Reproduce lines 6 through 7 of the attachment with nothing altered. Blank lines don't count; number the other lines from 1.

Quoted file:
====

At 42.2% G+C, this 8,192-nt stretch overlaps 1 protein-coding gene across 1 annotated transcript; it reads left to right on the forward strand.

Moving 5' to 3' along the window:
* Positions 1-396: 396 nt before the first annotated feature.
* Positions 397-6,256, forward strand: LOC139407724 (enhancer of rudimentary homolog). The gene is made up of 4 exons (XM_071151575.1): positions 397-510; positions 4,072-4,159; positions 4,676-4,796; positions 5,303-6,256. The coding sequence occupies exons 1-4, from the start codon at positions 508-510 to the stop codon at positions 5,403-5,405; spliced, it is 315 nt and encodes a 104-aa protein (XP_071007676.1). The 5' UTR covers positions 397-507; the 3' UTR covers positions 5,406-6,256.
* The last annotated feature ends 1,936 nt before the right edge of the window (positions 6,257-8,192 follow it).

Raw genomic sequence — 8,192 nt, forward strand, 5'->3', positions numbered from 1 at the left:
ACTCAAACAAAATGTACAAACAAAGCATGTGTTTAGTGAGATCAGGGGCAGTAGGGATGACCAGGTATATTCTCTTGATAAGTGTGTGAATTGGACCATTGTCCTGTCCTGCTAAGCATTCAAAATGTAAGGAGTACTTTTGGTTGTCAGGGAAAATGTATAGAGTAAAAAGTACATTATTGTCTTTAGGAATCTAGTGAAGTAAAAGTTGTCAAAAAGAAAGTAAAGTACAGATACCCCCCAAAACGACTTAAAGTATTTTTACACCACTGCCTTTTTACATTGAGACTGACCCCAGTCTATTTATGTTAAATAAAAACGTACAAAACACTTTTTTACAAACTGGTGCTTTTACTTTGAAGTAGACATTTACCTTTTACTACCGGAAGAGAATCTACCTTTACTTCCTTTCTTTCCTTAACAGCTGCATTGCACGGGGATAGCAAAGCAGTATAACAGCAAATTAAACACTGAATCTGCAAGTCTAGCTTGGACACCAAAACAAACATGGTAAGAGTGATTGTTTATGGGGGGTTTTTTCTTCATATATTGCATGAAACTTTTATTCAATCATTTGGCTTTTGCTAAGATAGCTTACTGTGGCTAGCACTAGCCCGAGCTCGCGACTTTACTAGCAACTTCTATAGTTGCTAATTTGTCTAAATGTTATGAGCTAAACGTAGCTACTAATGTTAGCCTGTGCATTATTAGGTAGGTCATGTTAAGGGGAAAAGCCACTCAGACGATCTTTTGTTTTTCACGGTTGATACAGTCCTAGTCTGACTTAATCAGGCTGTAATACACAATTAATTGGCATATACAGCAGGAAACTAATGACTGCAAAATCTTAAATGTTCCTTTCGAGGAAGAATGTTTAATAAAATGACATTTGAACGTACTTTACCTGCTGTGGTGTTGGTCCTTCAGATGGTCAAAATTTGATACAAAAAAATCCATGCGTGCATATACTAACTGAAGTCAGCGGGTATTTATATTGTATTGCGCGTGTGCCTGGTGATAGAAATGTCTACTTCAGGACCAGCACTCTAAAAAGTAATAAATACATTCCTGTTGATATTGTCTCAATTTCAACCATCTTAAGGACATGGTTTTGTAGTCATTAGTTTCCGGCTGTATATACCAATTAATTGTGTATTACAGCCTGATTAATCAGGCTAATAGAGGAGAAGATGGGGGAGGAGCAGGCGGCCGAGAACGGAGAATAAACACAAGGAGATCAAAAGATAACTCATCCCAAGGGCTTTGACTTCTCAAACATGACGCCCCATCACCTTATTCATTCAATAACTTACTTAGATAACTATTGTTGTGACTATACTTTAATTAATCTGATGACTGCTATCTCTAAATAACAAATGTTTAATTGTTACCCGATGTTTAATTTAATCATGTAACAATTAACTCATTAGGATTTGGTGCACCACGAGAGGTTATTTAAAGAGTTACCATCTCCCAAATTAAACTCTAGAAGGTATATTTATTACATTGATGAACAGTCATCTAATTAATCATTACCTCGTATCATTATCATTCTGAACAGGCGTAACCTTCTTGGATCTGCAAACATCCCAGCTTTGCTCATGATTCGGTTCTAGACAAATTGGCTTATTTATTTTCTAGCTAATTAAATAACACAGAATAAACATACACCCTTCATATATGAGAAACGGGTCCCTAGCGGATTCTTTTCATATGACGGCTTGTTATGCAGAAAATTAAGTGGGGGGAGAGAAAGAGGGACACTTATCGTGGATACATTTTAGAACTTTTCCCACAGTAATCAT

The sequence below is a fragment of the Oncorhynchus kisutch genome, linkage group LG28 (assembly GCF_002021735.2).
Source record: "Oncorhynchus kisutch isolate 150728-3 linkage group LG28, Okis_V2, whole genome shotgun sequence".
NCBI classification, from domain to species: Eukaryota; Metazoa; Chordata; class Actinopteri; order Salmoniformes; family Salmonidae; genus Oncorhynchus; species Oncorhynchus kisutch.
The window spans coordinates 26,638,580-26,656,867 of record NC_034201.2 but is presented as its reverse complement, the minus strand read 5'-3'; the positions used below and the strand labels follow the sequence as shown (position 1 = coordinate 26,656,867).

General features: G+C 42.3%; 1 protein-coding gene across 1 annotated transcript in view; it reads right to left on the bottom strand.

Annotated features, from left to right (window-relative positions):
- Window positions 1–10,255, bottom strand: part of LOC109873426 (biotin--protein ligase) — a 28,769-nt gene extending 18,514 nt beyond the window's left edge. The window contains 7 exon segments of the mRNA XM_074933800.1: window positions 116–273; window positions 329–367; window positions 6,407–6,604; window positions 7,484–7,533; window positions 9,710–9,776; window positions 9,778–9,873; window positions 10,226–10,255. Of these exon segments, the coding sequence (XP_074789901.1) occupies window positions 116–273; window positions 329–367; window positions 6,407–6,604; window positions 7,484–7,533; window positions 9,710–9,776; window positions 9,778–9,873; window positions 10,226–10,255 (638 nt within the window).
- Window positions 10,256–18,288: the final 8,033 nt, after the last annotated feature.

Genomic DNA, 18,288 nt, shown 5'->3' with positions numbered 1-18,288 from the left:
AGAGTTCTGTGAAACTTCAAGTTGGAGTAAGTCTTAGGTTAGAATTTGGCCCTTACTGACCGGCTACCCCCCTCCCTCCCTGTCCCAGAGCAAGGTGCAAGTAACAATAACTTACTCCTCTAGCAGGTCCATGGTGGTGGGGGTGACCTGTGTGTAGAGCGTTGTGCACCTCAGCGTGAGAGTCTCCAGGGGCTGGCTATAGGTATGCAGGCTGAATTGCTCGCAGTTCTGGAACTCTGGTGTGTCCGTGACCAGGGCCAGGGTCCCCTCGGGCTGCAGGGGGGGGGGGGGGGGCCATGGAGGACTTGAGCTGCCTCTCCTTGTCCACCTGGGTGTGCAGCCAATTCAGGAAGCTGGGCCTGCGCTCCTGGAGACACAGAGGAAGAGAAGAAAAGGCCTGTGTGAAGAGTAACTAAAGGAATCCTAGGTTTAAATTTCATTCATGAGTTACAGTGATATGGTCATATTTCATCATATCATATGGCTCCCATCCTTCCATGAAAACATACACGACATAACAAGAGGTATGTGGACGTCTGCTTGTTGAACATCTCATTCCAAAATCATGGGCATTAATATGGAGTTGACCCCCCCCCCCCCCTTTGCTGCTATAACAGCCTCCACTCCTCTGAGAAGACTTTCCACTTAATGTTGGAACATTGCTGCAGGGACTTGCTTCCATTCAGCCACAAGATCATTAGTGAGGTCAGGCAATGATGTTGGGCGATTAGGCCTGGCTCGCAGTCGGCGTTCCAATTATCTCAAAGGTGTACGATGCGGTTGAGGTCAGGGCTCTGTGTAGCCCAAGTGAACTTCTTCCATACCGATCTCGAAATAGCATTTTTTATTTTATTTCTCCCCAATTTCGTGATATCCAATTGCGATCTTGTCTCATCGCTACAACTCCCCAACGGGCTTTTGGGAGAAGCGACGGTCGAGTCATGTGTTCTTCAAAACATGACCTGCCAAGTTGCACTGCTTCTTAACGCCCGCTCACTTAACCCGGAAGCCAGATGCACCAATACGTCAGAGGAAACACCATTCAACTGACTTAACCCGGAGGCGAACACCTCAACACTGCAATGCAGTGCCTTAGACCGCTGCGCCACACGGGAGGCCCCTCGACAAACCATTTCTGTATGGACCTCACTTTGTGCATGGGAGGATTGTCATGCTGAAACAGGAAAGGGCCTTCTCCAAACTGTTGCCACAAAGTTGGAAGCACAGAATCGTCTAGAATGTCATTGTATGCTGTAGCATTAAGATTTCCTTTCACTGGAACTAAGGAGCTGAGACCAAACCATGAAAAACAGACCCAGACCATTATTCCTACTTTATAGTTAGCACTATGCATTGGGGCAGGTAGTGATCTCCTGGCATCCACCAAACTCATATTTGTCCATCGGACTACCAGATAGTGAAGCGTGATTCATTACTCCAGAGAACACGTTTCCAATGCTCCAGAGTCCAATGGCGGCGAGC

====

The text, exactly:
Raw genomic sequence — 8,192 nt, forward strand, 5'->3', positions numbered from 1 at the left:
ACTCAAACAAAATGTACAAACAAAGCATGTGTTTAGTGAGATCAGGGGCAGTAGGGATGACCAGGTATATTCTCTTGATAAGTGTGTGAATTGGACCATTGTCCTGTCCTGCTAAGCATTCAAAATGTAAGGAGTACTTTTGGTTGTCAGGGAAAATGTATAGAGTAAAAAGTACATTATTGTCTTTAGGAATCTAGTGAAGTAAAAGTTGTCAAAAAGAAAGTAAAGTACAGATACCCCCCAAAACGACTTAAAGTATTTTTACACCACTGCCTTTTTACATTGAGACTGACCCCAGTCTATTTATGTTAAATAAAAACGTACAAAACACTTTTTTACAAACTGGTGCTTTTACTTTGAAGTAGACATTTACCTTTTACTACCGGAAGAGAATCTACCTTTACTTCCTTTCTTTCCTTAACAGCTGCATTGCACGGGGATAGCAAAGCAGTATAACAGCAAATTAAACACTGAATCTGCAAGTCTAGCTTGGACACCAAAACAAACATGGTAAGAGTGATTGTTTATGGGGGGTTTTTTCTTCATATATTGCATGAAACTTTTATTCAATCATTTGGCTTTTGCTAAGATAGCTTACTGTGGCTAGCACTAGCCCGAGCTCGCGACTTTACTAGCAACTTCTATAGTTGCTAATTTGTCTAAATGTTATGAGCTAAACGTAGCTACTAATGTTAGCCTGTGCATTATTAGGTAGGTCATGTTAAGGGGAAAAGCCACTCAGACGATCTTTTGTTTTTCACGGTTGATACAGTCCTAGTCTGACTTAATCAGGCTGTAATACACAATTAATTGGCATATACAGCAGGAAACTAATGACTGCAAAATCTTAAATGTTCCTTTCGAGGAAGAATGTTTAATAAAATGACATTTGAACGTACTTTACCTGCTGTGGTGTTGGTCCTTCAGATGGTCAAAATTTGATACAAAAAAATCCATGCGTGCATATACTAACTGAAGTCAGCGGGTATTTATATTGTATTGCGCGTGTGCCTGGTGATAGAAATGTCTACTTCAGGACCAGCACTCTAAAAAGTAATAAATACATTCCTGTTGATATTGTCTCAATTTCAACCATCTTAAGGACATGGTTTTGTAGTCATTAGTTTCCGGCTGTATATACCAATTAATTGTGTATTACAGCCTGATTAATCAGGCTAATAGAGGAGAAGATGGGGGAGGAGCAGGCGGCCGAGAACGGAGAATAAACACAAGGAGATCAAAAGATAACTCATCCCAAGGGCTTTGACTTCTCAAACATGACGCCCCATCACCTTATTCATTCAATAACTTACTTAGATAACTATTGTTGTGACTATACTTTAATTAATCTGATGACTGCTATCTCTAAATAACAAATGTTTAATTGTTACCCGATGTTTAATTTAATCATGTAACAATTAACTCATTAGGATTTGGTGCACCACGAGAGGTTATTTAAAGAGTTACCATCTCCCAAATTAAACTCTAGAAGGTATATTTATTACATTGATGAACAGTCATCTAATTAATCATTACCTCGTATCATTATCATTCTGAACAGGCGTAACCTTCTTGGATCTGCAAACATCCCAGCTTTGCTCATGATTCGGTTCTAGACAAATTGGCTTATTTATTTTCTAGCTAATTAAATAACACAGAATAAACATACACCCTTCATATATGAGAAACGGGTCCCTAGCGGATTCTTTTCATATGACGGCTTGTTATGCAGAAAATTAAGTGGGGGGAGAGAAAGAGGGACACTTATCGTGGATACATTTTAGAACTTTTCCCACAGTAATCAT